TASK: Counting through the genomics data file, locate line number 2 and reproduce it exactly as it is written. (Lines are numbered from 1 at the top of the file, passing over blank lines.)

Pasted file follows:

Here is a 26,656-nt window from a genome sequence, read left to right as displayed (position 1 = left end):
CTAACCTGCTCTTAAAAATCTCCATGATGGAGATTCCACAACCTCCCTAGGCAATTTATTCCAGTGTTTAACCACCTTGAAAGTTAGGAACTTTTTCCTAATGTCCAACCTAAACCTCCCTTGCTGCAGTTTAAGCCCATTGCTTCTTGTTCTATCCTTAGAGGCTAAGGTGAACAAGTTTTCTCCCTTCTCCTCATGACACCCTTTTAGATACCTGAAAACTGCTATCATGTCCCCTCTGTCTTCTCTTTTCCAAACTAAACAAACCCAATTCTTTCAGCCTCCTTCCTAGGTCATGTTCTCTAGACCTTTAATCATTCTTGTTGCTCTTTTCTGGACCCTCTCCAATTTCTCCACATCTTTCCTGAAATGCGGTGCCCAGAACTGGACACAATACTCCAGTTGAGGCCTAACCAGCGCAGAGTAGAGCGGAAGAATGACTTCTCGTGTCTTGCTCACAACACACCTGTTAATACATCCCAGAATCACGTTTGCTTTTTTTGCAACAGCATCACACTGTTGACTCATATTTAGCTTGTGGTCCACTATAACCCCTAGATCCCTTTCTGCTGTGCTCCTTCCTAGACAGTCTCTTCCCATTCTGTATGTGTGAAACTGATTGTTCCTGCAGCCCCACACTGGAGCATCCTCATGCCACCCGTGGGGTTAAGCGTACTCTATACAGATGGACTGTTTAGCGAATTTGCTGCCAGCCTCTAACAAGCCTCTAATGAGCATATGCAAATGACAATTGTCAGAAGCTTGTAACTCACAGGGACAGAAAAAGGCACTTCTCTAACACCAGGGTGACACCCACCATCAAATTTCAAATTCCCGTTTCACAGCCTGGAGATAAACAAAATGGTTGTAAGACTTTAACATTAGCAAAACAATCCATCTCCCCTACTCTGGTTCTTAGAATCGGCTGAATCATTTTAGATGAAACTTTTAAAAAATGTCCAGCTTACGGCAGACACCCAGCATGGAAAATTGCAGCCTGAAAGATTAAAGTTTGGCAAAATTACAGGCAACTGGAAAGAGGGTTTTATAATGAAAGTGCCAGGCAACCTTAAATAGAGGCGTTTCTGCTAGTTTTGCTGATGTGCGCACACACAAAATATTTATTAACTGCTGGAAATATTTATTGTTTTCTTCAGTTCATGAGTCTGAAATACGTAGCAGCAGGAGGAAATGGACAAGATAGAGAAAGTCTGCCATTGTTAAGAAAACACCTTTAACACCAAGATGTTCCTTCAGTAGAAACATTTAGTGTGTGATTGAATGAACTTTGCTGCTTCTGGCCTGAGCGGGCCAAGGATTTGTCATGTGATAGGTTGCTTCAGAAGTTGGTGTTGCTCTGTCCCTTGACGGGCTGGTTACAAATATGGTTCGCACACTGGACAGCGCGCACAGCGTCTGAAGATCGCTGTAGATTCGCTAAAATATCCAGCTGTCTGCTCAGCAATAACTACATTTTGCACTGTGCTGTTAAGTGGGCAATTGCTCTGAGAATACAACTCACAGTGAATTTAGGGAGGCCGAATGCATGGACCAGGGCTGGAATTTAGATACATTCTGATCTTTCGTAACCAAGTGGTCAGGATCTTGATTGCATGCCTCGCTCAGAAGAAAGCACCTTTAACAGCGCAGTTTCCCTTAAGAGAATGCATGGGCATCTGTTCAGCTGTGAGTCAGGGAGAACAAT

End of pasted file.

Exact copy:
CTAACCTGCTCTTAAAAATCTCCATGATGGAGATTCCACAACCTCCCTAGGCAATTTATTCCAGTGTTTAACCACCTTGAAAGTTAGGAACTTTTTCCTAATGTCCAACCTAAACCTCCCTTGCTGCAGTTTAAGCCCATTGCTTCTTGTTCTATCCTTAGAGGCTAAGGTGAACAAGTTTTCTCCCTTCTCCTCATGACACCCTTTTAGATACCTGAAAACTGCTATCATGTCCCCTCTGTCTTCTCTTTTCCAAACTAAACAAACCCAATTCTTTCAGCCTCCTTCCTAGGTCATGTTCTCTAGACCTTTAATCATTCTTGTTGCTCTTTTCTGGACCCTCTCCAATTTCTCCACATCTTTCCTGAAATGCGGTGCCCAGAACTGGACACAATACTCCAGTTGAGGCCTAACCAGCGCAGAGTAGAGCGGAAGAATGACTTCTCGTGTCTTGCTCACAACACACCTGTTAATACATCCCAGAATCACGTTTGCTTTTTTTGCAACAGCATCACACTGTTGACTCATATTTAGCTTGTGGTCCACTATAACCCCTAGATCCCTTTCTGCTGTGCTCCTTCCTAGACAGTCTCTTCCCATTCTGTATGTGTGAAACTGATTGTTCCTGCAGCCCCACACTGGAGCATCCTCATGCCACCCGTGGGGTTAAGCGTACTCTATACAGATGGACTGTTTAGCGAATTTGCTGCCAGCCTCTAACAAGCCTCTAATGAGCATATGCAAATGACAATTGTCAGAAGCTTGTAACTCACAGGGACAGAAAAAGGCACTTCTCTAACACCAGGGTGACACCCACCATCAAATTTCAAATTCCCGTTTCACAGCCTGGAGATAAACAAAATGGTTGTAAGACTTTAACATTAGCAAAACAATCCATCTCCCCTACTCTGGTTCTTAGAATCGGCTGAATCATTTTAGATGAAACTTTTAAAAAATGTCCAGCTTACGGCAGACACCCAGCATGGAAAATTGCAGCCTGAAAGATTAAAGTTTGGCAAAATTACAGGCAACTGGAAAGAGGGTTTTATAATGAAAGTGCCAGGCAACCTTAAATAGAGGCGTTTCTGCTAGTTTTGCTGATGTGCGCACACACAAAATATTTATTAACTGCTGGAAATATTTATTGTTTTCTTCAGTTCATGAGTCTGAAATACGTAGCAGCAGGAGGAAATGGACAAGATAGAGAAAGTCTGCCATTGTTAAGAAAACACCTTTAACACCAAGATGTTCCTTCAGTAGAAACATTTAGTGTGTGATTGAATGAACTTTGCTGCTTCTGGCCTGAGCGGGCCAAGGATTTGTCATGTGATAGGTTGCTTCAGAAGTTGGTGTTGCTCTGTCCCTTGACGGGCTGGTTACAAATATGGTTCGCACACTGGACAGCGCGCACAGCGTCTGAAGATCGCTGTAGATTCGCTAAAATATCCAGCTGTCTGCTCAGCAATAACTACATTTTGCACTGTGCTGTTAAGTGGGCAATTGCTCTGAGAATACAACTCACAGTGAATTTAGGGAGGCCGAATGCATGGACCAGGGCTGGAATTTAGATACATTCTGATCTTTCGTAACCAAGTGGTCAGGATCTTGATTGCATGCCTCGCTCAGAAGAAAGCACCTTTAACAGCGCAGTTTCCCTTAAGAGAATGCATGGGCATCTGTTCAGCTGTGAGTCAGGGAGAACAAT